by Nastia VoynovskayaPosted on

Wookjae Maeng creates ceramic sculptures filled with animal characters. Often gathered together in stylized arrangements, Maeng’s works utilize the shapes of these creatures in surreal ways that bare little resemblance to nature. This disorienting effect is intentional: One of Maeng’s goals is to make his viewers consider humans’ impact on the environment and the way we often thoughtlessly manipulate nature to suit our own ends. “In my work I hope to provide an opportunity — however brief — for modern man to consider the realities of the environment in which he exists, even as he continues his daily existence indifferent to it,” he says.

by Nastia VoynovskayaPosted on

While Dirk Staschke’s past work has had a meticulously polished look, his latest series of sculptures for his upcoming solo show, “Executing Merit” at Seattle’s Winston Wachter Fine Art, reveal the rough-hewn edges of his process. Staschke (whom we featured in HF Vol. 23) creates opulent ceramic still lifes that evoke 17th-century vanitas paintings. In his previous pieces, he labored to conceal the evidence of his hand-executed process. His latest work, however, juxtaposes pristinely glazed forms with unglazed, unrefined surfaces, exposing the craft behind Staschke’s typically immaculate work. “Craft and skill have always been important in my work and by examining this further my recent sculptures have become an exercise in relinquishing control,” wrote Staschke in his artist statement. “Executing Merit” opens on March 3 and will be on view through April 15.

by Nastia VoynovskayaPosted on

Jessica Hess considers herself a landscape painter, but rather than capturing vistas of waterfalls or forests, her paintings document the ephemeral graffiti she observes in Oakland, San Francisco, and in her travels (see some of her paintings here). Adding another layer to the images-within-images she has going on in her work, Hess teamed with sculptor Christa Assad to create a collaborative series of hand-painted ceramic sculptures. Assad created wheel-thrown, constructed stoneware pieces that take inspiration from Hess’s subject matter — spray cans, paint buckets, fire hydrants, pigeons, and other markers of urban detritus. Hess then hand-painted them with acrylic, filling them with images of tagged-up cityscapes. Hess has an exhibition coming up at Art Works Downtown in San Rafael, CA on March 6 and some of these collaborative ceramic pieces will be in the show.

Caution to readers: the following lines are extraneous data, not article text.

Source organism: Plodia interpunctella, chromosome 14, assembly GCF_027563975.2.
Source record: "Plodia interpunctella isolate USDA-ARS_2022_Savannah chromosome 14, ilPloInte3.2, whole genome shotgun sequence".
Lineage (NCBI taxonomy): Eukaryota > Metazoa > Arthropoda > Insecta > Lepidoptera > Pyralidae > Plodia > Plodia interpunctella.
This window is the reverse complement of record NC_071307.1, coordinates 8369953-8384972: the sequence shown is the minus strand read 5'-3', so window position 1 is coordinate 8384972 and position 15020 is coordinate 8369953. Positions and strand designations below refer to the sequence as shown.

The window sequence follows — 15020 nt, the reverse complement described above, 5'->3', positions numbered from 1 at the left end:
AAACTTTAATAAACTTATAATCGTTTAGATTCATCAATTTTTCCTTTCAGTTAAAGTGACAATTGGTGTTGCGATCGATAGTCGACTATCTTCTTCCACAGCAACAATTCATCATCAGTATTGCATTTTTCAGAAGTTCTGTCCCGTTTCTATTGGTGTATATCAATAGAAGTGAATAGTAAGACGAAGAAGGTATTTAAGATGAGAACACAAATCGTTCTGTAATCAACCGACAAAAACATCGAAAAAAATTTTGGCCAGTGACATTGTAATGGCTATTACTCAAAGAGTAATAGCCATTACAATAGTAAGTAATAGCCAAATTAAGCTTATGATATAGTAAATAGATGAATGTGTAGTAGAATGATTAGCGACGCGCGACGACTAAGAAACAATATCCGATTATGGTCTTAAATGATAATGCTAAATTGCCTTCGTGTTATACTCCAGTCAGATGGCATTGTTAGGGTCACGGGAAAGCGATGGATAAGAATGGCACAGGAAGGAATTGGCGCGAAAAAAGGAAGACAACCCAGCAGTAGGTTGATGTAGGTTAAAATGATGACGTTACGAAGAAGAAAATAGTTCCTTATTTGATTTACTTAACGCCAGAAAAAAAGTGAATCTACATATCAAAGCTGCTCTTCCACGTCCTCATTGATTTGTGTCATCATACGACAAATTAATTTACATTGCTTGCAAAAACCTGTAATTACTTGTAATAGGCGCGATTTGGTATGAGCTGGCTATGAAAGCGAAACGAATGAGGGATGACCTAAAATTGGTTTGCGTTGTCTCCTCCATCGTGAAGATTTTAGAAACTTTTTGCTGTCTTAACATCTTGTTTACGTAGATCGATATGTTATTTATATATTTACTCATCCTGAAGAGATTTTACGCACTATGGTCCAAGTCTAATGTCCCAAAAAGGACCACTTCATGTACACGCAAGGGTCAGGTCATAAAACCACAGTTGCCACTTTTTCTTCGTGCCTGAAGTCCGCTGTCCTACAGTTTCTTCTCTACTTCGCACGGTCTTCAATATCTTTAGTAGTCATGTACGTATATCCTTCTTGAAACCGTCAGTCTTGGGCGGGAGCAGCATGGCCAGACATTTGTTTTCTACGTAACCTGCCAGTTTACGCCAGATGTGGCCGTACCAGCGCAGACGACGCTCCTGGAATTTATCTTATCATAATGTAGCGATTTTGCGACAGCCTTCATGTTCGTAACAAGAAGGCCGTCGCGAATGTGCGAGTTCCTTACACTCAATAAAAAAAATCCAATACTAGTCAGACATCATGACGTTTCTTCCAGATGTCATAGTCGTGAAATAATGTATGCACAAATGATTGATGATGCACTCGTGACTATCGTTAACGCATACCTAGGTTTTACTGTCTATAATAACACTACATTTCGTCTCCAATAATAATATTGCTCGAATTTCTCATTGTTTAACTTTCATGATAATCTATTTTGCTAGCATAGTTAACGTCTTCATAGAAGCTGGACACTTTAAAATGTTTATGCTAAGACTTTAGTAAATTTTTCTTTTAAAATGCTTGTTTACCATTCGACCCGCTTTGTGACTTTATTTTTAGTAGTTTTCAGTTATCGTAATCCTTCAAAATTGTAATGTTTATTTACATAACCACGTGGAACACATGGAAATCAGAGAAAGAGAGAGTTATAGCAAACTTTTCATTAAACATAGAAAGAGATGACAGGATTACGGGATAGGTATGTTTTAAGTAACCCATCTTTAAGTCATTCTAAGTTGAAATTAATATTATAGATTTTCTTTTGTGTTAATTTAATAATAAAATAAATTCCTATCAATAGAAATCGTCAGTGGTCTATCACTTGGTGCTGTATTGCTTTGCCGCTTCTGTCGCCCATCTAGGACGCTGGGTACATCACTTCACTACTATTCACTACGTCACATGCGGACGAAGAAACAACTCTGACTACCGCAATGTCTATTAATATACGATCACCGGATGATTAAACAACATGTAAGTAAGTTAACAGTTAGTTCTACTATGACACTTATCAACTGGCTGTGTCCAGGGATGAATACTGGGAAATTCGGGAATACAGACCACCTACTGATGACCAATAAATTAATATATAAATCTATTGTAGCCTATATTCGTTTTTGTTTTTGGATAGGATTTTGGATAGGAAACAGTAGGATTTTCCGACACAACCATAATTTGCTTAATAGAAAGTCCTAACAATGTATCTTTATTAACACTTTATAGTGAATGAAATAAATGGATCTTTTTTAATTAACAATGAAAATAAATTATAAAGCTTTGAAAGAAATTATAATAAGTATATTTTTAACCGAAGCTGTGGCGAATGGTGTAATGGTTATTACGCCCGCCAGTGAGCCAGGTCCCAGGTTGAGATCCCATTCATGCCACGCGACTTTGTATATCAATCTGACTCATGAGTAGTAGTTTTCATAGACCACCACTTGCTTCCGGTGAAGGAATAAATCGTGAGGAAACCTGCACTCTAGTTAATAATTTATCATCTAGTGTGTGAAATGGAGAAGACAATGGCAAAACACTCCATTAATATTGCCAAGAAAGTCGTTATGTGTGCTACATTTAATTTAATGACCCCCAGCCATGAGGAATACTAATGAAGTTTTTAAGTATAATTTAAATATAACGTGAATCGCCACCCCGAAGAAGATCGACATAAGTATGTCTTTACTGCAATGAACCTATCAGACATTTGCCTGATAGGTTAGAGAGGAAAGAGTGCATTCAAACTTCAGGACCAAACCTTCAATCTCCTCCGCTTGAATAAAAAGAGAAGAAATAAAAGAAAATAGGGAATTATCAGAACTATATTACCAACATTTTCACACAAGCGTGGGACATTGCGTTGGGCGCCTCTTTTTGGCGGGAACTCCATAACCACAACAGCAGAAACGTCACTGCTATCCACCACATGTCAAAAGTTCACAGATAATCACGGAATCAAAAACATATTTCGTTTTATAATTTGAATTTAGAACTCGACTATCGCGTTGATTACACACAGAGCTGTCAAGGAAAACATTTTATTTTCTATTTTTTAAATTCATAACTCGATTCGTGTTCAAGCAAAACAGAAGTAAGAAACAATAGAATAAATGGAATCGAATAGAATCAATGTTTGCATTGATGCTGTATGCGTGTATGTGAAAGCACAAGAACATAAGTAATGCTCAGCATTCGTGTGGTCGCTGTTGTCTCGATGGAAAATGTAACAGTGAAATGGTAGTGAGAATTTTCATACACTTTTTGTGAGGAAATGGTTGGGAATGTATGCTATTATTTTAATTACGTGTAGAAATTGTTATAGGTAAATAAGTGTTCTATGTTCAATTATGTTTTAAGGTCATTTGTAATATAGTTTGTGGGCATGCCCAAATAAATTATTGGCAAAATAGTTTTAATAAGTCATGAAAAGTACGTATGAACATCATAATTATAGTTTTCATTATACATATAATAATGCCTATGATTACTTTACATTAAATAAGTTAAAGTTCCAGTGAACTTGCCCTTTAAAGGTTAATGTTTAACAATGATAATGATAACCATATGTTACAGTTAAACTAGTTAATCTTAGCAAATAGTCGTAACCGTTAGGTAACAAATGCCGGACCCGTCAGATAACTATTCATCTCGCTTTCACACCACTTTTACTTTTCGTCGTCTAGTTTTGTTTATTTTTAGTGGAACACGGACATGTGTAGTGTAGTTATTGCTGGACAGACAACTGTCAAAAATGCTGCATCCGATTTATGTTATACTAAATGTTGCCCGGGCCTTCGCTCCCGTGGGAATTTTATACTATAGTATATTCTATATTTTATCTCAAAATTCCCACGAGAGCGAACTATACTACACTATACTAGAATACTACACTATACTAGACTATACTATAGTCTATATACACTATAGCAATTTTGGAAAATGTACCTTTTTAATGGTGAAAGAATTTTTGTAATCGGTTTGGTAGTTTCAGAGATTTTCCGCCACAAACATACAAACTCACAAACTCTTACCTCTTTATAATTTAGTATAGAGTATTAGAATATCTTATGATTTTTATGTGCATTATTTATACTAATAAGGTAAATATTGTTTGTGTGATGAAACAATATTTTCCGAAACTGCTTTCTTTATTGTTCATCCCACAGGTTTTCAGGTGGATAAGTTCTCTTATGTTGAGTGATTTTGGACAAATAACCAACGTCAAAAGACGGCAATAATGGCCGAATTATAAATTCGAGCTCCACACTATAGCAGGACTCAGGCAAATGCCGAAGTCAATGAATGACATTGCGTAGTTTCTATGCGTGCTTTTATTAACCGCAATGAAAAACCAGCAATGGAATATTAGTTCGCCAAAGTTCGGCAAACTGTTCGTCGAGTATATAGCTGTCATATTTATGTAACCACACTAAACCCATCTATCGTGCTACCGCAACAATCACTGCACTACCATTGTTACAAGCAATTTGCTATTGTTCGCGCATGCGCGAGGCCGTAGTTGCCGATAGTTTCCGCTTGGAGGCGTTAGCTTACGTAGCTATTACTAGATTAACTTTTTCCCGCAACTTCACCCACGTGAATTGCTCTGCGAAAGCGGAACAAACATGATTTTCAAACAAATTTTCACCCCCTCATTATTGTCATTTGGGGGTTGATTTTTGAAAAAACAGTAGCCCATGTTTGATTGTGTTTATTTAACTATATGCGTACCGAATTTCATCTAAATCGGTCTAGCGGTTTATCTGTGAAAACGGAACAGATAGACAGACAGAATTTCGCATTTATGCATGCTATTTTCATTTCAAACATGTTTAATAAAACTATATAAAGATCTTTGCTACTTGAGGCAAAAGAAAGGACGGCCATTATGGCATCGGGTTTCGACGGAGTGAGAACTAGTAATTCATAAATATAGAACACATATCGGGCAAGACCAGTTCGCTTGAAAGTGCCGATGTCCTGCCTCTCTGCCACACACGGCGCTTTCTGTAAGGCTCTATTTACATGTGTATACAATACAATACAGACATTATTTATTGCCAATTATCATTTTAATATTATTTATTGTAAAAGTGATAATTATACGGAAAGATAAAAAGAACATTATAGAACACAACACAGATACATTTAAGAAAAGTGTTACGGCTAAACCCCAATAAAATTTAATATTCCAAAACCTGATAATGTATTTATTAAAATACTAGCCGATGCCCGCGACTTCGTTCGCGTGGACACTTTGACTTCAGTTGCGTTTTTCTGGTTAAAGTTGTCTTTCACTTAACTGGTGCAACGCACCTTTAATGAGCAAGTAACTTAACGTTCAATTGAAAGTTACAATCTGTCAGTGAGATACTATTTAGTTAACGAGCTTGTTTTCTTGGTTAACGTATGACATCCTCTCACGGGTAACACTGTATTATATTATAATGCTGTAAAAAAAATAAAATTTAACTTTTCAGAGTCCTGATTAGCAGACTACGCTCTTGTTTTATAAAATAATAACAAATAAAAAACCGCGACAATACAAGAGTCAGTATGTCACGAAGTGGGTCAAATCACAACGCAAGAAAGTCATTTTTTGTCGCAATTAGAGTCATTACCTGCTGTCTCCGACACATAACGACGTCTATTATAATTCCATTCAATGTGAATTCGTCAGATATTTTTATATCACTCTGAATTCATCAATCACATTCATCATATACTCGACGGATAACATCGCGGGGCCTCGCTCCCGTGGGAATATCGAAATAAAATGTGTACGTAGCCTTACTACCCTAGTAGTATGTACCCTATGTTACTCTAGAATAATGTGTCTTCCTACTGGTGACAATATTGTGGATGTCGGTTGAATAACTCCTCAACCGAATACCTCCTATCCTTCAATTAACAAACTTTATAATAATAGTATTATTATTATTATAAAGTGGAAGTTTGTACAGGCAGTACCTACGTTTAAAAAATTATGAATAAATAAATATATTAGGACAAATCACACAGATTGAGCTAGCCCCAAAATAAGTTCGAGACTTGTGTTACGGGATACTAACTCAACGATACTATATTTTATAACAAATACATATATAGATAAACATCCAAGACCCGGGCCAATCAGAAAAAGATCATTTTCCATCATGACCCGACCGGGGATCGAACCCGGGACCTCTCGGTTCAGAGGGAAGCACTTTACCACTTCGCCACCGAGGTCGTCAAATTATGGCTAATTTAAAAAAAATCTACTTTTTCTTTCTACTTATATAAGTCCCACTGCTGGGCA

by Nastia VoynovskayaPosted on

Erika Sanada’s canine sculptures are both endearing and unnerving. There’s something sweet about her ceramic puppies (featured in Hi-Fructose Vol. 31) despite their zombie eyes and pale, hairless skin. The dogs play, wrestle, and cuddle, but the ambiguous details in each sculpture make it possible to interpret their gestures as either tender or malicious, or perhaps a bit of both. Sanada began creating these creatures as a way of coping with anxiety. She says they represent dark elements of her mind she’s had to tame. The latest installment of her ongoing, autobiographical body of work will debut in her upcoming solo show, “Odd Things: Daydreaming,” which opens November 28 at Antler Gallery in Portland and runs through December 31.

by Nastia VoynovskayaPosted on

Zemer Peled’s porcelain work emerges from an inherently violence process. She smashes her handmade ceramics to pieces and uses the shards as new sculpting material. Peled constructs organic shapes out of the jagged fragments, evoking floral arrangements and at times, biomorphic, abstract masses. But despite her freeform, intuitive process, the Israeli artist creates her final sculptures with great attention to organization and detail. The shards appear nearly uniform and are carefully juxtaposed next to one another to create rhythmic shapes that emulate nature.

by Anna CareyPosted on

Russian-born artist Sergei Isupov investigates binaries in human relationships — male and female, good and evil, beautiful and grotesque. Using clay as both a material for three-dimensional expression and as a canvas for his illustrations, Isupov capitalizes on all properties of what he finds to be the most open medium. He sculpts human and animal figures, and then adds illustrations in glaze. The paintings diffuse into the clay’s surface, like tattoos on his sculptures’ skin. Taken together, the two- and three-dimensional elements of his work establish a compacted but powerful scene of emotions and narratives.